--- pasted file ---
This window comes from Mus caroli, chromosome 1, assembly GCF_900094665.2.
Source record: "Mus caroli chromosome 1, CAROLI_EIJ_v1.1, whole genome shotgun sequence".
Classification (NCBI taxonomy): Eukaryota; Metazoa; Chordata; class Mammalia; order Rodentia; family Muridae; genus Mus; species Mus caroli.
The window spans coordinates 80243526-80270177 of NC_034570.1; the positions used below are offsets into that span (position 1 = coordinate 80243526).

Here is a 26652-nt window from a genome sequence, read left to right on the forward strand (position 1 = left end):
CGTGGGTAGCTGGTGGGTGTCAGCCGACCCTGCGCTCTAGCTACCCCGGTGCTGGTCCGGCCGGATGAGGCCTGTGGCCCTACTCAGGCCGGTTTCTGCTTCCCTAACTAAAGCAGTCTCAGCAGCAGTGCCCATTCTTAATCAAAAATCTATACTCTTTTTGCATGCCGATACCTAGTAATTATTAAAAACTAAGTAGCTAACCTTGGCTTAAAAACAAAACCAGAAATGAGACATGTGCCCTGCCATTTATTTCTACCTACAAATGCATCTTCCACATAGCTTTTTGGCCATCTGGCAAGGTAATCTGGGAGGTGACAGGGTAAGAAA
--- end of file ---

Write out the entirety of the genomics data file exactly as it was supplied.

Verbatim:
This window comes from Mus caroli, chromosome 1, assembly GCF_900094665.2.
Source record: "Mus caroli chromosome 1, CAROLI_EIJ_v1.1, whole genome shotgun sequence".
Classification (NCBI taxonomy): Eukaryota; Metazoa; Chordata; class Mammalia; order Rodentia; family Muridae; genus Mus; species Mus caroli.
The window spans coordinates 80243526-80270177 of NC_034570.1; the positions used below are offsets into that span (position 1 = coordinate 80243526).

Here is a 26652-nt window from a genome sequence, read left to right on the forward strand (position 1 = left end):
CGTGGGTAGCTGGTGGGTGTCAGCCGACCCTGCGCTCTAGCTACCCCGGTGCTGGTCCGGCCGGATGAGGCCTGTGGCCCTACTCAGGCCGGTTTCTGCTTCCCTAACTAAAGCAGTCTCAGCAGCAGTGCCCATTCTTAATCAAAAATCTATACTCTTTTTGCATGCCGATACCTAGTAATTATTAAAAACTAAGTAGCTAACCTTGGCTTAAAAACAAAACCAGAAATGAGACATGTGCCCTGCCATTTATTTCTACCTACAAATGCATCTTCCACATAGCTTTTTGGCCATCTGGCAAGGTAATCTGGGAGGTGACAGGGTAAGAAA